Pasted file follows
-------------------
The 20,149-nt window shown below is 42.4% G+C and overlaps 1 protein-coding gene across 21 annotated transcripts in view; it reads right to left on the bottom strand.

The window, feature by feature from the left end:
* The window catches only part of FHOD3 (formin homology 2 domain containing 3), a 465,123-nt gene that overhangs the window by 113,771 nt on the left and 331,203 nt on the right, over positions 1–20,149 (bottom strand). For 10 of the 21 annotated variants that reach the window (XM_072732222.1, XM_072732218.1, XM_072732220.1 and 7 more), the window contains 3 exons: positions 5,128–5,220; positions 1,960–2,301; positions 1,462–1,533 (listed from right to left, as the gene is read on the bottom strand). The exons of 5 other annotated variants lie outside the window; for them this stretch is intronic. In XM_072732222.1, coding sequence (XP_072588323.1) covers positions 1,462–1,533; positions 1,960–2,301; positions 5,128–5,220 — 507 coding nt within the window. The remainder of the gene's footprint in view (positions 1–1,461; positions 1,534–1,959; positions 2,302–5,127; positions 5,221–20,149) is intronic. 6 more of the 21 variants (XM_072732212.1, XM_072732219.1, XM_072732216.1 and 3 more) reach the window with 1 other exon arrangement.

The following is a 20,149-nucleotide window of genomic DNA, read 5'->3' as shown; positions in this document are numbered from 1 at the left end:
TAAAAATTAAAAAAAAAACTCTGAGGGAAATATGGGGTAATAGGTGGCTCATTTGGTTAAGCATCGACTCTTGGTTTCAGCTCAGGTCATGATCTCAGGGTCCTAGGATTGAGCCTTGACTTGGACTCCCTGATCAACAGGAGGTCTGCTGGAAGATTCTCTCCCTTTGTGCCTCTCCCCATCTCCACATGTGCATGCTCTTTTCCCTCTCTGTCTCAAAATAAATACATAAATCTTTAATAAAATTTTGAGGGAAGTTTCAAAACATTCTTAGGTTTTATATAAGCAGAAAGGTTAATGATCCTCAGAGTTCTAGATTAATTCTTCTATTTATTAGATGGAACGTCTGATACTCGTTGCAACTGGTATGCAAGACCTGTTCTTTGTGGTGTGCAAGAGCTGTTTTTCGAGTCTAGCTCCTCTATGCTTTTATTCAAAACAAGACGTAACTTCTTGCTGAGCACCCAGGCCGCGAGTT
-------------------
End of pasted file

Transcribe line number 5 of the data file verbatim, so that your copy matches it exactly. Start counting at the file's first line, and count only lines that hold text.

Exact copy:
TAAAAATTAAAAAAAAAACTCTGAGGGAAATATGGGGTAATAGGTGGCTCATTTGGTTAAGCATCGACTCTTGGTTTCAGCTCAGGTCATGATCTCAGGGTCCTAGGATTGAGCCTTGACTTGGACTCCCTGATCAACAGGAGGTCTGCTGGAAGATTCTCTCCCTTTGTGCCTCTCCCCATCTCCACATGTGCATGCTCTTTTCCCTCTCTGTCTCAAAATAAATACATAAATCTTTAATAAAATTTTGAGGGAAGTTTCAAAACATTCTTAGGTTTTATATAAGCAGAAAGGTTAATGATCCTCAGAGTTCTAGATTAATTCTTCTATTTATTAGATGGAACGTCTGATACTCGTTGCAACTGGTATGCAAGACCTGTTCTTTGTGGTGTGCAAGAGCTGTTTTTCGAGTCTAGCTCCTCTATGCTTTTATTCAAAACAAGACGTAACTTCTTGCTGAGCACCCAGGCCGCGAGTT